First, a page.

You may have already heard of the famous quote “culture eats strategy for lunch”. In my experience, that’s absolutely true in the context of a strategy thatdoesn’t take into account the corporate culture. Any strategy has a large chance of failure, noncompliance or even sabotage, if it isn’t clearly aligned with the culture of the organization.
Understanding an organization’s corporate culture and making provisions for it, at both a strategic and tactical level, is how you diminish any chance of not achieving the desired results.
Two companies meet for a reference visit. The first company is a young entrepreneurial non-unionized service company growing at a 30-50% rate. The second company is hosting a well-entrenched unionized blue chip telecommunication firm. The Blue Chip Corp’s executives sit in with some of the service company’s young planners to watch a demonstration of dispatch software. The executives from the Blue Chip Corp are blown away by the young dispatch team’s knowledge, speed and efficiency in utilizing the software. Impressed with what she sees, a VP from Blue Chip asks the young planner whose work they were admiring “how long have you been working with this software”? The young planner without hesitation tells the executive: “this is my third day here and I have been working on this system the better part of two days”. The VP looks around at her colleagues and says “that would never happen here at Blue Chip”.
The Situational Analysis
The culture of the organization was not lost on the VP who understood the reality that the Service Company’s culture and evolution led to them employing young people who have grown up in the Smartphone and Facebook era. With no fear of technology, no phobias about making mistakes and an adoptive nature, their workforce can readily pick up something new and run with it.
In contrast to the young Service Company, the strategy for Blue Chip moving forward needs to take into account its corporate culture and consider that its aging workforce would have to be won over slowly and cautiously in order to accept and adopt new technologies. The common reality in established businesses is that ingrained processes are hard to change, regardless of whether they are good, bad or just downright ugly! Unions have to be dealt with and change management procedures have to be well entrenched in the core of any strategy.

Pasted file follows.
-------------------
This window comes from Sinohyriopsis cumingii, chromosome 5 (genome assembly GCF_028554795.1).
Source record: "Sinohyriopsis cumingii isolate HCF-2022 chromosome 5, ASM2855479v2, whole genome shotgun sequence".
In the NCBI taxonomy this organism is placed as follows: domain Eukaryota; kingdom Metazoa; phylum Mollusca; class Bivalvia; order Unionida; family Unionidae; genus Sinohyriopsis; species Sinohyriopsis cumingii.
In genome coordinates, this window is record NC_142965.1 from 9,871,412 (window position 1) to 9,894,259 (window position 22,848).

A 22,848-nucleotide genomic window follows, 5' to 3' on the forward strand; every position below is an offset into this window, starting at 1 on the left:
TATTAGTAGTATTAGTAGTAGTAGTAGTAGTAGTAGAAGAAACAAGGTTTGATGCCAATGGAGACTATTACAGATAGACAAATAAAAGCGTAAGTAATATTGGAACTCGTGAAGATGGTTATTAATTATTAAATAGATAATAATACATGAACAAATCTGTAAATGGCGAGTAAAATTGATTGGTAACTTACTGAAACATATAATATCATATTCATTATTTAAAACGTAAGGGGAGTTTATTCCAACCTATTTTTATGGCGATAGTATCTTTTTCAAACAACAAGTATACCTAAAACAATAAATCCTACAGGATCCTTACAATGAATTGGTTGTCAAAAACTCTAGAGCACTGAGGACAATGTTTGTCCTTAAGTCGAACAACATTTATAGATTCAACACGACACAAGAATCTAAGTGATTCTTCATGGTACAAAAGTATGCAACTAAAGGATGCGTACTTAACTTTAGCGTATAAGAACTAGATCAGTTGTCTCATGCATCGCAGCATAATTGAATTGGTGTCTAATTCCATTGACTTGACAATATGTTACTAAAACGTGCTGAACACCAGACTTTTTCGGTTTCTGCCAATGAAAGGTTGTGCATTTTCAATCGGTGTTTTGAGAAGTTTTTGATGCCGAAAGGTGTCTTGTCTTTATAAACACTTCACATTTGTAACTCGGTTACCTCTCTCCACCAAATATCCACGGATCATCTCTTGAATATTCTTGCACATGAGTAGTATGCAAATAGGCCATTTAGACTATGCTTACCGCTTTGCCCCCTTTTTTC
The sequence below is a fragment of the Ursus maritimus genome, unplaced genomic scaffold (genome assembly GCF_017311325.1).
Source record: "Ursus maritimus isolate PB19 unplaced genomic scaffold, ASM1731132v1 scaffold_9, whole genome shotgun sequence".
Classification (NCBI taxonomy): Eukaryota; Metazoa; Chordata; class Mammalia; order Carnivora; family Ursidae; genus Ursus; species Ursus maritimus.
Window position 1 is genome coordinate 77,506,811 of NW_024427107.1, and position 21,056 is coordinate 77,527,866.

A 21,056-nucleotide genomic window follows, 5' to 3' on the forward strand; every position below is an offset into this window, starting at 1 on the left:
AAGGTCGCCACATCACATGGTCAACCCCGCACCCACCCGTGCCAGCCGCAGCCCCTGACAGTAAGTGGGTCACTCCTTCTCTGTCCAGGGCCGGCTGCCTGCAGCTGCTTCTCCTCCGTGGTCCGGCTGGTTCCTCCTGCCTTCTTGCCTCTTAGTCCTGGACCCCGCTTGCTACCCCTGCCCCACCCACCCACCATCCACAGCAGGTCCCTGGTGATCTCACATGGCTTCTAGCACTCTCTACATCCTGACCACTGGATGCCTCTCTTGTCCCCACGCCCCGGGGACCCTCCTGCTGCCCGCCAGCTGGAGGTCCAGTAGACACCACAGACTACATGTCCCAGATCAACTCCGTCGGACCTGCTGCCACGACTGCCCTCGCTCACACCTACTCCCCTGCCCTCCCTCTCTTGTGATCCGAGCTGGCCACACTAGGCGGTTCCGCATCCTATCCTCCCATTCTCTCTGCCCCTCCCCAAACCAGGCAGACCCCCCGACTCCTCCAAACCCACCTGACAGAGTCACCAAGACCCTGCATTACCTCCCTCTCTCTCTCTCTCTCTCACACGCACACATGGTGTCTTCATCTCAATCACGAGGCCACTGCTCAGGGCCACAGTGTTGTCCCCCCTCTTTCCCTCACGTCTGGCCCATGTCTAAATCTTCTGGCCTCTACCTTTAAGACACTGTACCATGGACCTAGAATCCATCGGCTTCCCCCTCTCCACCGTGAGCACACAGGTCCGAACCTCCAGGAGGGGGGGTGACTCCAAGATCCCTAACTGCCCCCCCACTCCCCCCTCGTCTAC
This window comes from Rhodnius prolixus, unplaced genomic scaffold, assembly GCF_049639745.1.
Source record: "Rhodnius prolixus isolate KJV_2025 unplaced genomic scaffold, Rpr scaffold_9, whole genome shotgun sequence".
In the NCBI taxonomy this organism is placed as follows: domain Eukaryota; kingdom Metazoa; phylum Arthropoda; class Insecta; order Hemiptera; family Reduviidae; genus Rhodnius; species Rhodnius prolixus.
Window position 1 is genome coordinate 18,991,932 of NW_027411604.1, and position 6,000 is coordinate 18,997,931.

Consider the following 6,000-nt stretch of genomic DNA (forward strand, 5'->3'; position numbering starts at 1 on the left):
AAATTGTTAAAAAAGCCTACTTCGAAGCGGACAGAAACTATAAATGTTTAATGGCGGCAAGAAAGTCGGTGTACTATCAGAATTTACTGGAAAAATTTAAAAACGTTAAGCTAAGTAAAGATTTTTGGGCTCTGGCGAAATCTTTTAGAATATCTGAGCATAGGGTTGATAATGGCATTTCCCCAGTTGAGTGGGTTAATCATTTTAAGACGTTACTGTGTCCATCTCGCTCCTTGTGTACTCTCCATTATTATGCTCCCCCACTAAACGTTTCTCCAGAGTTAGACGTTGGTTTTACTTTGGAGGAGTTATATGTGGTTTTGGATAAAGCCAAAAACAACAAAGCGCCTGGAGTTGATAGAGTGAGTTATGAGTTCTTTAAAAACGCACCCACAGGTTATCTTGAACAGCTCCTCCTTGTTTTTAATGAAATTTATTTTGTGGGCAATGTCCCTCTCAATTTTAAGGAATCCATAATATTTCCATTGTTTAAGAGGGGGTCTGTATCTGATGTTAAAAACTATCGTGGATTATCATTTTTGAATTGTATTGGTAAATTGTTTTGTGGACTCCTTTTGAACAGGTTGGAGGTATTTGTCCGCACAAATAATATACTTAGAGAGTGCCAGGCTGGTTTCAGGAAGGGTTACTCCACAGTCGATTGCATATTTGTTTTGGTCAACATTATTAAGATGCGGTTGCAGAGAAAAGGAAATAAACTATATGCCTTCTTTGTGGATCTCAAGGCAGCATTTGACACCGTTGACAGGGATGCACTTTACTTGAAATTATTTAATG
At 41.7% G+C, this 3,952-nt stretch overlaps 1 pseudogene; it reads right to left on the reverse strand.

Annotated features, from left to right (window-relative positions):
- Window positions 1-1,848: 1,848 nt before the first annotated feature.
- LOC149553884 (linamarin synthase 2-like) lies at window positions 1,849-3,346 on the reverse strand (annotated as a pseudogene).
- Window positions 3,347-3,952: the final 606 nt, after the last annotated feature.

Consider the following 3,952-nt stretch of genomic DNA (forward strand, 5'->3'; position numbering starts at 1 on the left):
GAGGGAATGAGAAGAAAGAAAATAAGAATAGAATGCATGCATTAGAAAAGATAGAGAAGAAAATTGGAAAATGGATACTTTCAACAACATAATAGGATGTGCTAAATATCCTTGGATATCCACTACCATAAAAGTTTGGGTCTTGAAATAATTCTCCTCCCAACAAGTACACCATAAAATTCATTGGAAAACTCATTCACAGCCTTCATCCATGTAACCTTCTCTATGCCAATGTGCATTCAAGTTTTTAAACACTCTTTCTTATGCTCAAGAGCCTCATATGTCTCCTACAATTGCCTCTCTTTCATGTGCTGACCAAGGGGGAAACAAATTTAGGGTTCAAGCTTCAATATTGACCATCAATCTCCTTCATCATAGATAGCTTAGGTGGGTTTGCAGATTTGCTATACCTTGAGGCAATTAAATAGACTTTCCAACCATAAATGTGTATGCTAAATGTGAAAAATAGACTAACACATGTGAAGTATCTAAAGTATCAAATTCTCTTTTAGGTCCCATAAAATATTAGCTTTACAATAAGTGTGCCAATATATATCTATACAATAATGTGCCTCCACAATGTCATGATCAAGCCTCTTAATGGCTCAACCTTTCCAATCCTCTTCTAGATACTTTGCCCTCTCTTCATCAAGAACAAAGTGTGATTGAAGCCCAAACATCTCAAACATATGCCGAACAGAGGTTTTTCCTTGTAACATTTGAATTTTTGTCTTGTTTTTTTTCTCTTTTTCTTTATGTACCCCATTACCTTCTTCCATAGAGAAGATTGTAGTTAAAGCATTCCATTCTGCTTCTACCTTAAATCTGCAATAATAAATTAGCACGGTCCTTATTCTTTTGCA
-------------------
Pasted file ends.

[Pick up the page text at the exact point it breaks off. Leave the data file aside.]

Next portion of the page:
“We do it this way”, “we have always done it this way”, “don’t fix it if it isn’t broken”, “I know what’s best”, are all attitudes that reside in the Blue Chip organization. The reality of the Blue Chip’s culture is that although it may not be looking at youthful adoption of technologies, it relies on a much deeper understanding of its business, the challenges associated with delivering high quality service and the intricacies of managing one of the largest field service organizations in North America.
If the Blue Chip executives make the decision to implement the showcased dispatch software, their plan must account for many of these observed cultural differences. Not all their planning and dispatch employees will pick up the new software after only two days of training. Many of their staff will require further guidance & more context relevant to how the software impacts their ability to continue to deliver world class service. They will need a change management strategy, which will not only adapt their operating process from current to future state, but that will also adapt their corporate culture from current to future state.
It’s not easy, but necessary…
Implementing cultural change is not simple. It involves re-shaping people’s values, core beliefs and behavior that have been rooted into them over many years. This is a major change management challenge, taking a great deal of time and hard work from all involved. Yet understanding, measuring, analyzing and working within the existing culture is necessary in order to ensure that change management programs are successful in supporting adjustments in strategic direction. A well thought out plan that combines the present and future requirements of the corporate culture within the strategic initiatives goes a long way towards making a program successful and much less laborious.